The Republic of Congo - Kento Mwana

The aim of the Kento Mwana project in the Republic of Congo was to prevent the transmission of HIV/AIDS from mother to child.

About the project

Without preventive measures in place, the transmission rate of the HIV virus from an HIV-positive mother to her child can exceed 30 per cent. Through the Kento Mwana project, the Eni Foundation aimed to use preventive methods to reduce that to 2-3 per cent: from offering medical advice to pregnant Congolese women to providing access to free, voluntary screening. The project covered the Kouilou, Niari and Cuvette regions, which were also involved in the Salissa Mwana project [hyperlink a progetto Salissa Mwana ENG] The cornerstone of the initiative was an advanced laboratory dedicated to the diagnosis of HIV infection established by the University of Genoa at the Hôpital Régional des Armées di Pointe Noire, with Eni’s support, during the pilot phase of the programme. The project lasted four years, from 2009 to 2012, and cost €3,2 million.



The importance of early diagnosis

Of the 85 children born in 2012 to HIV-positive mothers who completed the prevention programme, only three tested positive for the virus at the end.

Our achievements

We were able to offer medical advice to more than 30,000 women. The new healthcare facilities and the Pointe Noire laboratory were equipped with HIV screening apparatus, radiology and other diagnostic equipment. We expanded the prevention programme to other conditions transmitted between mother and child (in particular the hepatitis B virus) and, if the mother was found to have the condition, initiated an early vaccination schedule for the newborn child. In 2012, 8,892 women visited the various healthcare facilities for a prenatal consultation and received counselling before HIV testing. Almost all of them (8,249) agreed to undergo HIV screening and 228 were shown to be HIV-positive. In 2012, the project supported 240 HIV-positive women, who received the required anti-retroviral drugs as well as iron and vitamin supplements. In some cases, radiology, diagnostic and blood chemistry testing was carried out and, where necessary, patients were admitted to hospital. Of the 140 births that took place in 2012, 85 children followed the programme; at the end of the year 82 of them were HIV-negative.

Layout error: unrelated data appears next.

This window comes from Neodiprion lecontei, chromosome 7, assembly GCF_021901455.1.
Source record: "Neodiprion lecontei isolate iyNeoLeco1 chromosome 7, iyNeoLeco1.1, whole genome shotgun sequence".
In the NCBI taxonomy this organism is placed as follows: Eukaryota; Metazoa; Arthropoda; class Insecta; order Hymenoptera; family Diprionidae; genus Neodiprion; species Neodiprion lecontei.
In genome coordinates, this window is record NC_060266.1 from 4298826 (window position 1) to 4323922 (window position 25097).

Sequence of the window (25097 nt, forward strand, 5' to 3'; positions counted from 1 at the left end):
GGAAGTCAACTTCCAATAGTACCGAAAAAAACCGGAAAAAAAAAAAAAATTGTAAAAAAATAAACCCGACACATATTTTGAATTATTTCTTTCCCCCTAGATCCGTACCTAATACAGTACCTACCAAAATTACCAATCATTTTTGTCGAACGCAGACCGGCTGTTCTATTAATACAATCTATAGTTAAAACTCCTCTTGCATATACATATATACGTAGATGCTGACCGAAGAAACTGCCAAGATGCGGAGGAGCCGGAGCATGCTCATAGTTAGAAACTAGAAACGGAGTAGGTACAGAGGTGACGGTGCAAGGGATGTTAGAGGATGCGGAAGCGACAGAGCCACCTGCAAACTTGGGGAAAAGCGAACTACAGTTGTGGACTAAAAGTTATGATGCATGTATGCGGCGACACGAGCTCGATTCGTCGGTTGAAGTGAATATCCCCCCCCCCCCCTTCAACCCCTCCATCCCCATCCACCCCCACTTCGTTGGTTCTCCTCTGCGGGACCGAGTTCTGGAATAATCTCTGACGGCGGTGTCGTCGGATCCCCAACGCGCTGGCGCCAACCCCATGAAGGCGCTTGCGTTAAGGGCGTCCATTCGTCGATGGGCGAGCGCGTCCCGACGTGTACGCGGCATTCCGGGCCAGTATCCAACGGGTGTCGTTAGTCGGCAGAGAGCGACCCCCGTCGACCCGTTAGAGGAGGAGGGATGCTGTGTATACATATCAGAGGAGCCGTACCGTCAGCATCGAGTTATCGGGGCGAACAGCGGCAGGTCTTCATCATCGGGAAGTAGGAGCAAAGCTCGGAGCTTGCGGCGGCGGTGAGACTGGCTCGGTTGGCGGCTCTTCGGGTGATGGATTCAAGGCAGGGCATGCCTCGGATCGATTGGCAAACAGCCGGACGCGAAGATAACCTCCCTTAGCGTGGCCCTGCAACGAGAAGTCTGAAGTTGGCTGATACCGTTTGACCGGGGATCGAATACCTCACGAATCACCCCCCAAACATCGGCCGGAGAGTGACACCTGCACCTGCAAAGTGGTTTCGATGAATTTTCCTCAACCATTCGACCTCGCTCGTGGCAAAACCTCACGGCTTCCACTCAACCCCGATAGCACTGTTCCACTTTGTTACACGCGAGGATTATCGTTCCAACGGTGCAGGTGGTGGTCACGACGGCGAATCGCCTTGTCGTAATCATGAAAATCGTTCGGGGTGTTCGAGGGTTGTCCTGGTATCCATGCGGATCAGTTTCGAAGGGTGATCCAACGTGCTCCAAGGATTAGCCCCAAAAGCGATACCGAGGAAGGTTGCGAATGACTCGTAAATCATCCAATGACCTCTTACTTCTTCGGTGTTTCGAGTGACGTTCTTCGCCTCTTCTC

Prenatal Consultation: Main Results - 2009-12

Women who received counselling 30.487
Women who took the HIV test 29.643
HIV-positive women 998
- who decided to follow the programme 564
- who decided to follow the programme 1.153
Births 881
Newborn children who completed the programme 434
Children tested HIV-negative at the end of the programme 430

Training: we focused on passing on skills

Thanks to the Eni Foundation, 26 training sessions were held in 2012, attended by 781 medical staff (doctors, centre managers, counsellors, midwives, nurses and delivery room staff and lab technicians) on the following topics:

  • pre/post-HIV test counselling
  • care for HIV-positive women during pregnancy
  • care for HIV-positive women in the delivery room
  • paediatric care for children of HIV-positive women
  • breastfeeding methods
  • safety when taking samples
  • administration and use of the Immunocomb Bispot test
  • using the ELISA test to confirm the quick test
  • possible side effects of anti-retroviral drug treatment

At the same time as the training sessions, two Congolese doctors completed a month-long placement at the University of Genoa in Italy, specialising in the clinical and lab-based management of HIV infection.

Aims of the project

  • Lab-based prevention: expanding the scope of the activities tested as part of the pilot project and increasing the specialist diagnostic capacity of the Pointe Noire laboratory.
  • Training: reinforcing the skills of staff in outlying health facilities and gradually transferring knowledge to Congolese health professionals on how to prevent infection from mother to child.

Our partners

The Eni Foundation financed the project and was responsible for its management, working in partnership with:

  • the Congolese Ministry of Health, which provided the medical facilities and staff, anti-retroviral drugs and all necessary support
  • the National Council for the Fight Against AIDS (CNLS) of the Republic of Congo, which helped coordinate the project with other activities aimed at fighting infection
  • the Infectious Disease Clinic at the University of Genoa, whose specialised staff coordinated and ran the activities.

Country profile: Republic of Congo

Population (millions) 4.043
- aged under 18 (millions)
- aged under 5 (millions)
Life expectancy at birth (years) 57
Infant mortality rate (per 1,000 live births)  
- 0-5 years
- 0-12 months
- neonatal
% born underweight (2003-08) 13
% children aged 0-5 underweight (moderate or severe, 2006-10) 11
% children aged 0-5 with stunted growth (moderate or severe, 2006-10) 30
Maternal mortality rate (per 100,000 live births, 2006-10) 780
Lifetime risk of maternal death (2008) 1 in 39
Gross National Income per capita (US $) 2.310
Healthcare spending  
- as % of Gross National Income (2009) 2
- as % of state expenditure (2000-2009) 4
Source: UNICEF 2010